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This being granted we must say that there are as many squares as there are numbers because they are just as numerous as their roots, and all the numbers are roots. Yet at the outset we said there are many more numbers than squares, since the larger portion of them are not squares. Not only so, but the proportionate number of squares diminishes as we pass to larger numbers. When therefore Simplicio introduces several lines of different lengths and asks me how it is possible that the longer ones do not contain more points than the shorter, I answer him that one line does not contain more or less or just as many points as another, but that each line contains an infinite number.

Or if I had replied to him that the points in one line were equal in number to the squares; in another, greater than the totality of numbers; and in the little one, as many as the number of cubes, might I not, indeed, have satisfied him by thus placing more points in one line than in another and yet maintaining an infinite number in each? So much for the first difficulty. Pray stop a moment and let me add to what has already been said an idea which just occurs to me.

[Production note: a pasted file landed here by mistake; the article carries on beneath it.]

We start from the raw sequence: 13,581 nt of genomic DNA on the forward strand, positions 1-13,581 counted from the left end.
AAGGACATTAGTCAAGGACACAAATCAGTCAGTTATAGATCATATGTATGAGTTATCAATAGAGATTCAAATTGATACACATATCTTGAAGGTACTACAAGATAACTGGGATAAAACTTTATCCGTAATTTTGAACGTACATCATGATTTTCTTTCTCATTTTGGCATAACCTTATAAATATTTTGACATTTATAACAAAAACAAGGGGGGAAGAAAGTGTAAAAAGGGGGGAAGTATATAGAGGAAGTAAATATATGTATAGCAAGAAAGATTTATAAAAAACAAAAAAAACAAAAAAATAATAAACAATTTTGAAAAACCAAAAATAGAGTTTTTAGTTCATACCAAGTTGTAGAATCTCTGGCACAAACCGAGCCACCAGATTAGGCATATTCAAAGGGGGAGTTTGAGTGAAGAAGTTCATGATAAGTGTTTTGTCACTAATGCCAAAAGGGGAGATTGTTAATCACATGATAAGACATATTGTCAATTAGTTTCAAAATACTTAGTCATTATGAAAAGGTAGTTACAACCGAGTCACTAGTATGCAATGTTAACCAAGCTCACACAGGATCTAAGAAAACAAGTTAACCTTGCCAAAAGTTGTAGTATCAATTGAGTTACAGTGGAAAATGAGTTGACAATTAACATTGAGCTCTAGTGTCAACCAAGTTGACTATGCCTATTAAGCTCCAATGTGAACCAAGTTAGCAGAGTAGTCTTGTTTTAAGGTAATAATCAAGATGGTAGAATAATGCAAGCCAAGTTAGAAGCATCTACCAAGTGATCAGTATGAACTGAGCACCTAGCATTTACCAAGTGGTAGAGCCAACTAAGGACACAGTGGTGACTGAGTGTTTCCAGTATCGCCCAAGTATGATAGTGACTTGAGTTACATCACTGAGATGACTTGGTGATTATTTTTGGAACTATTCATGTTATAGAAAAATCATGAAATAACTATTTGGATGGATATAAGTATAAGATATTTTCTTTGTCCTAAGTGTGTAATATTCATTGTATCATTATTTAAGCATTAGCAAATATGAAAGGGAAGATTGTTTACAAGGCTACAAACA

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If the preceding be true, it seems to me impossible to say either that one infinite number is greater than another or even that it is greater than a finite number, because if the infinite number were greater than, say, a million it would follow that on passing from the million to higher and higher numbers we would be approaching the infinite; but this is not so; on the contrary, the larger the number to which we pass, the more we recede from [this property of] infinity, because the greater the numbers the fewer [relatively] are the squares contained in them; but the squares in infinity cannot be less than the totality of all the numbers, as we have just agreed; hence the approach to greater and greater numbers means a departure from infinity.